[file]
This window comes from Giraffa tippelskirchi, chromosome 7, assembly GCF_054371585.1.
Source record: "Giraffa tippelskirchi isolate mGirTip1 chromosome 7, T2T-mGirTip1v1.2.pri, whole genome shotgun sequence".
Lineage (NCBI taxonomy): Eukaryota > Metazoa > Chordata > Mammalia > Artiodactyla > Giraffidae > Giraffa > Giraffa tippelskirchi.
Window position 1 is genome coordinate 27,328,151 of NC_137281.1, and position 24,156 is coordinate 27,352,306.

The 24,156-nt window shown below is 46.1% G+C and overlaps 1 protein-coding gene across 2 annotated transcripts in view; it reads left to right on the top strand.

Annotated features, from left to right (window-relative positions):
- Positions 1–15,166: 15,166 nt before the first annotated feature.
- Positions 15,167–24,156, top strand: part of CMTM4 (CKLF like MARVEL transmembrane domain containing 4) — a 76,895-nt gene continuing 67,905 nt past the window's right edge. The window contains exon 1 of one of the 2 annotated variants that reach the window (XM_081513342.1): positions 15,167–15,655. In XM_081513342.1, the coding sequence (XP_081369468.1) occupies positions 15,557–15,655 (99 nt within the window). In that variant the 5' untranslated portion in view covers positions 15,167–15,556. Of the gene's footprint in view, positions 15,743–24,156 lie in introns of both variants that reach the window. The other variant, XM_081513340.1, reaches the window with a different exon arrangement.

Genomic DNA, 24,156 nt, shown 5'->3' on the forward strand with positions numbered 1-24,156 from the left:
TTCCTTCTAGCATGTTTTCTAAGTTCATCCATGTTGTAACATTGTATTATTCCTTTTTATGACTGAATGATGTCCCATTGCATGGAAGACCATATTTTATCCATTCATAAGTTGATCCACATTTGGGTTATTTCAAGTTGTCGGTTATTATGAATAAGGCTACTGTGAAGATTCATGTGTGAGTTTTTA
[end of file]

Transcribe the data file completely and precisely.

This window comes from Giraffa tippelskirchi, chromosome 7, assembly GCF_054371585.1.
Source record: "Giraffa tippelskirchi isolate mGirTip1 chromosome 7, T2T-mGirTip1v1.2.pri, whole genome shotgun sequence".
Lineage (NCBI taxonomy): Eukaryota > Metazoa > Chordata > Mammalia > Artiodactyla > Giraffidae > Giraffa > Giraffa tippelskirchi.
Window position 1 is genome coordinate 27,328,151 of NC_137281.1, and position 24,156 is coordinate 27,352,306.

The 24,156-nt window shown below is 46.1% G+C and overlaps 1 protein-coding gene across 2 annotated transcripts in view; it reads left to right on the top strand.

Annotated features, from left to right (window-relative positions):
- Positions 1–15,166: 15,166 nt before the first annotated feature.
- Positions 15,167–24,156, top strand: part of CMTM4 (CKLF like MARVEL transmembrane domain containing 4) — a 76,895-nt gene continuing 67,905 nt past the window's right edge. The window contains exon 1 of one of the 2 annotated variants that reach the window (XM_081513342.1): positions 15,167–15,655. In XM_081513342.1, the coding sequence (XP_081369468.1) occupies positions 15,557–15,655 (99 nt within the window). In that variant the 5' untranslated portion in view covers positions 15,167–15,556. Of the gene's footprint in view, positions 15,743–24,156 lie in introns of both variants that reach the window. The other variant, XM_081513340.1, reaches the window with a different exon arrangement.

Genomic DNA, 24,156 nt, shown 5'->3' on the forward strand with positions numbered 1-24,156 from the left:
TTCCTTCTAGCATGTTTTCTAAGTTCATCCATGTTGTAACATTGTATTATTCCTTTTTATGACTGAATGATGTCCCATTGCATGGAAGACCATATTTTATCCATTCATAAGTTGATCCACATTTGGGTTATTTCAAGTTGTCGGTTATTATGAATAAGGCTACTGTGAAGATTCATGTGTGAGTTTTTA